Re: steganography (and bin Laden)

From: J. R. Molloy (
Date: Fri Oct 12 2001 - 12:54:58 MDT

From: "jeff davis" <>
> Time for skepticism. Part of the war on terrorism is
> an information war. What little credence one might
> have summoned up, prior to 9/1, for any particular
> media factoid has IMO dried up

The media seem to agree with you:

<media encryption>

Experts Say Spotting Terrorists Messages Online Is Mission Impossible
Watching the Web for Wicked Messages
Evidence is mounting that the terrorists responsible for last month's attacks
on the World Trade Center and the Pentagon were technically sophisticated -
communicating with each other via encrypted messages hidden within digital
images sent via the Internet.

To follow that electronic trail, the FBI and other investigative agencies
might have relied on sophisticated Internet monitoring systems such as
Carnivore - a set of computers and software that can watch for traffic headed
for a unique Internet address.
But according to many computer security experts, finding electronic clues to
prevent future attacks won't be easy - even with all of the technological
tools available to investigators.

For one, Carnivore - more officially known as DSC1000 - requires the FBI to
know a specific suspect's Internet address in order to get a court order for a
an e-mail wiretap. "You have to know who you're looking for," said Michael
Vatis, a computer crime expert and director of the Institute for Security
Technology Studies at Dartmouth College. "You have to have a subject, not just
a broad fishing expedition."

Employing Echelon - If It Exists
With such legal limitations on Carnivore, some suspect that another monitoring
system called Echelon may be in place. Supposedly, the system is run by the
National Security Agency and can capture electronic signals - fax, phone, and
computer data - as they travel over international telecommunication satellites
in space. Computers would then filter out suspected communications based on
"keywords" such as "bomb" or by matching a particular voice-pattern in phone

The NSA won't comment on the capabilities - or even the existence - of
Echelon. But experts doubt that even such a super electronic spying system, if
it does exist, would be able to catch every suspicious message.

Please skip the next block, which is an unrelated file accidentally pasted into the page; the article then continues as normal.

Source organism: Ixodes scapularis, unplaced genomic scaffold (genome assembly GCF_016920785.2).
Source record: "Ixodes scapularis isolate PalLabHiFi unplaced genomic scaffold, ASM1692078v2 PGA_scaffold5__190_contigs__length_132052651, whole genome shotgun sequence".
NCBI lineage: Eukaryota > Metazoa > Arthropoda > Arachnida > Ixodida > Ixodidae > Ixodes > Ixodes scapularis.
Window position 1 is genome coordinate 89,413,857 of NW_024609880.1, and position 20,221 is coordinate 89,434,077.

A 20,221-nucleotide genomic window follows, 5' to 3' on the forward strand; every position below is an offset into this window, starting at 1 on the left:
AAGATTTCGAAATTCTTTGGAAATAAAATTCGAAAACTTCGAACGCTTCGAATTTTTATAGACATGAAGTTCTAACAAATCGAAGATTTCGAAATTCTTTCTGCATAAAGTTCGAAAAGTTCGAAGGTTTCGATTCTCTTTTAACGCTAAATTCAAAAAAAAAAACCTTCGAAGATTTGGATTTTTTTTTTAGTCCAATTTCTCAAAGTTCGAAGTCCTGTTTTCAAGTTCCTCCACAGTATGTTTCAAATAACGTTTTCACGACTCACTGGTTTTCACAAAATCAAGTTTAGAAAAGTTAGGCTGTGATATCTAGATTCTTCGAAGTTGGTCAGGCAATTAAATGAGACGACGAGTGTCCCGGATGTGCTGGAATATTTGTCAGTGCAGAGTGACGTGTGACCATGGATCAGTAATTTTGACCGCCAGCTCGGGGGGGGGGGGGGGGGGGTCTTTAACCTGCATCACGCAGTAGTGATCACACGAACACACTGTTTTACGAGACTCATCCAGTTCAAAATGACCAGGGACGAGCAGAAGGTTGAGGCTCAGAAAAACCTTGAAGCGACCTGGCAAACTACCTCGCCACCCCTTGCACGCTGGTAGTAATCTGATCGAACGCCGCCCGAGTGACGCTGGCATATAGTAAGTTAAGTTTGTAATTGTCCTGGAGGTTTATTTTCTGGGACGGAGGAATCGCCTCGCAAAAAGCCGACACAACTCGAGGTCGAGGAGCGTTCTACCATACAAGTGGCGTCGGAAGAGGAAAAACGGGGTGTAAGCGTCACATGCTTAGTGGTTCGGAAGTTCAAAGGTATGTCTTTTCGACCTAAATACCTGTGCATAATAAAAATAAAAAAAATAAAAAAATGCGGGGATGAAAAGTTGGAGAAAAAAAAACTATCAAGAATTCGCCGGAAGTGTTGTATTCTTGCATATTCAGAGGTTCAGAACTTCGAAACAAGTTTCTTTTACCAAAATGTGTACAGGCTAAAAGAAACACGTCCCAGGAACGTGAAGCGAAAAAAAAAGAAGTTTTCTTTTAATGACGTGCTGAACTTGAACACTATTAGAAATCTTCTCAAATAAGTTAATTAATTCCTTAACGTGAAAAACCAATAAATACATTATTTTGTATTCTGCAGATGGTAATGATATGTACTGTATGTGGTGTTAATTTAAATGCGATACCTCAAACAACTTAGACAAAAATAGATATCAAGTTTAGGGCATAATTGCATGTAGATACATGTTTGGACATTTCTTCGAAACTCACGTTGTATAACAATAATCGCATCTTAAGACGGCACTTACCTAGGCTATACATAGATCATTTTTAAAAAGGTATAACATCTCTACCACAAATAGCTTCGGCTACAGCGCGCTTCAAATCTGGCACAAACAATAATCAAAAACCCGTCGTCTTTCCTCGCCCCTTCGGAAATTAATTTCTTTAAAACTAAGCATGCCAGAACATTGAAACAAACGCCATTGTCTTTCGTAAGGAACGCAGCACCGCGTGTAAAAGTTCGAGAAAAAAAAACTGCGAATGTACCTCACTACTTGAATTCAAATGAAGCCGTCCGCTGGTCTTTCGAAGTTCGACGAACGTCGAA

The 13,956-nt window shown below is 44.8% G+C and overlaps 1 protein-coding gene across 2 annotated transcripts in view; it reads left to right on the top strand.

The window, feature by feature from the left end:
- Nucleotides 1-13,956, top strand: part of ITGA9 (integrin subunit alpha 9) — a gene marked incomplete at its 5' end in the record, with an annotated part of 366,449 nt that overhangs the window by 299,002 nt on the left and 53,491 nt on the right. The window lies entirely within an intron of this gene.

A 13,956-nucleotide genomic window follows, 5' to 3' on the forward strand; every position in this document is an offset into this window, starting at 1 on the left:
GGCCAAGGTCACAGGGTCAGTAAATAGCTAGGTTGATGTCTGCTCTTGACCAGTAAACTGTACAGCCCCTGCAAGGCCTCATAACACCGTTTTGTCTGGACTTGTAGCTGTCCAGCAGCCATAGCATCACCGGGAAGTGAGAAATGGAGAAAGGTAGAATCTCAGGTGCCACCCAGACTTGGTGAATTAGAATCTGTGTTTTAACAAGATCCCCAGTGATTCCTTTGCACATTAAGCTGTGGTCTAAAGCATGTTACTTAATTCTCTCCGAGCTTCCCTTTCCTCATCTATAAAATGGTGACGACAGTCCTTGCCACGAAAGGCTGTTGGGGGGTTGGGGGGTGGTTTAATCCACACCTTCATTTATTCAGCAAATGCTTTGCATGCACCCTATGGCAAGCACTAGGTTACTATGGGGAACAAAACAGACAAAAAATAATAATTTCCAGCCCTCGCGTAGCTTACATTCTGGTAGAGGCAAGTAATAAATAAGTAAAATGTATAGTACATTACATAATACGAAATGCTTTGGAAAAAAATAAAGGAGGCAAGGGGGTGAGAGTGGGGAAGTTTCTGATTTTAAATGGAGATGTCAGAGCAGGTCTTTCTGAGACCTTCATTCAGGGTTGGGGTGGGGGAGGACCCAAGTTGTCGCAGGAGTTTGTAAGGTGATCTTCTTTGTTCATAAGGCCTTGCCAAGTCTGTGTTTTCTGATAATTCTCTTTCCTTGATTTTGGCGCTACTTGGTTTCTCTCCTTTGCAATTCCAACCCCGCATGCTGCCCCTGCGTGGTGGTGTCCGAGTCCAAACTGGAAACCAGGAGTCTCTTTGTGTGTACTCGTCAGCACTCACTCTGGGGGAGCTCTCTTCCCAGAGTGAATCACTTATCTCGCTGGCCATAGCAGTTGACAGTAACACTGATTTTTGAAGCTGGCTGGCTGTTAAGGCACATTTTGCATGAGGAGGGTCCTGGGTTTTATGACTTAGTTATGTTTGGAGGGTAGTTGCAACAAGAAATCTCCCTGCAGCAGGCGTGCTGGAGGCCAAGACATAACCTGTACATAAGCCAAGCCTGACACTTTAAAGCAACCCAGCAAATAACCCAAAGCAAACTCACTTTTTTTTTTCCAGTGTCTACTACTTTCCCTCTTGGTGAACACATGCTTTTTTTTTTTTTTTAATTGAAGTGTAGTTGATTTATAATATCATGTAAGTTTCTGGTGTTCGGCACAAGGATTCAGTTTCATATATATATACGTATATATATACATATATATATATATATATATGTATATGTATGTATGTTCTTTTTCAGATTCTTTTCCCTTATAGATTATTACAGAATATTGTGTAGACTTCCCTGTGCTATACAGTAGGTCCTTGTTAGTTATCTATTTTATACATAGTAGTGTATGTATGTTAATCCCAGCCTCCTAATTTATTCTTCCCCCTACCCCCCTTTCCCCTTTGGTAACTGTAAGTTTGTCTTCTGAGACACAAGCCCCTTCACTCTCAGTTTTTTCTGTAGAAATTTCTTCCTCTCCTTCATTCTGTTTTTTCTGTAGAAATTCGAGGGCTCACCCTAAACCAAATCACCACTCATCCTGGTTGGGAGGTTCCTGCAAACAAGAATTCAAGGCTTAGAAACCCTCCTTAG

"Real-time monitoring of the Internet of all communications its not possible,"
says Dave Lang, director of training and forensics with Veridian, a computer
network security firm in Arlington, Va. "The volume of data would require the
largest of supercomputers. There's just too much data."

Lang, a former special agent in counterintelligence for the Air Force, says he
couldn't comment if there was indeed a project called Echelon within the
global intelligence community. However, he says, the system that some describe
Echelon as being wouldn't be possible.

A Picture or a Plot?
Even if Echelon exists and functions as some suspect, other computer security
experts say that terrorists and criminals can further hide their incriminating
messages within the daily flood of computer data with common - but difficult
to crack - encryption software.

"Encryption, as the government has been saying for years, is getting much
better," says Vatis, who was the first director of the federal National
Infrastucture Protection Center. "And if they use strong encryption, the
government can't break it."

To further complicate matters, the coded messages may have then be hidden
within digital pictures - a process known as steganography. And since
steganography doesn't alter the physical appearance of the picture, there's no
easy way to spot a steganographed image on the Internet.

Some security groups are trying to develop tools to combat steganography.
Colin Rose with IoMart, a network security firm in Glasgow, Scotland, says
that most steganographed images have certain unique file characteristics - an
extra bit of data, say - that may tip off investigators to be suspicious.

But with thousands of steganography programs - each with its own means of
encrypting messages into files - available on the Internet, Rose says it's
impossible to know every single "signature" tip off. "There's no easy answer
for law enforcement, unfortunately," says Rose.

Staying Hidden in Plain Sight
Even if fool-proof countermeasures against steganography and other electronic
encoding tricks could be developed, some experts say terrorists and criminals
have other ways to communicate hidden messages in plain sight.

The recent requests by National Security Adviser Condoleezza Rice to American
news agencies to edit or limit broadcasts from Osama bin Laden, for example,
is partly on the suspicion that certain phrases may be cryptic messages to his
followers to initiate new attacks.

And according to Eugene Spafford, director of the Purdue Center for Education
and Research in Information Assurance and Security at Purdue University,
there's no technological solution to monitoring seemingly innocuous messages.
"If they are using conversations like 'Oh, I'll get that package to you,' how
would you know what they are talking about and find it," he says.

 </media encryption>

--- --- --- --- ---

Useless hypotheses, etc.:
 consciousness, phlogiston, philosophy, vitalism, mind, free will, qualia,
analog computing, cultural relativism, GAC, Cyc, Eliza, cryonics, individual
uniqueness, ego, human values, scientific relinquishment

We move into a better future in proportion as science displaces superstition.

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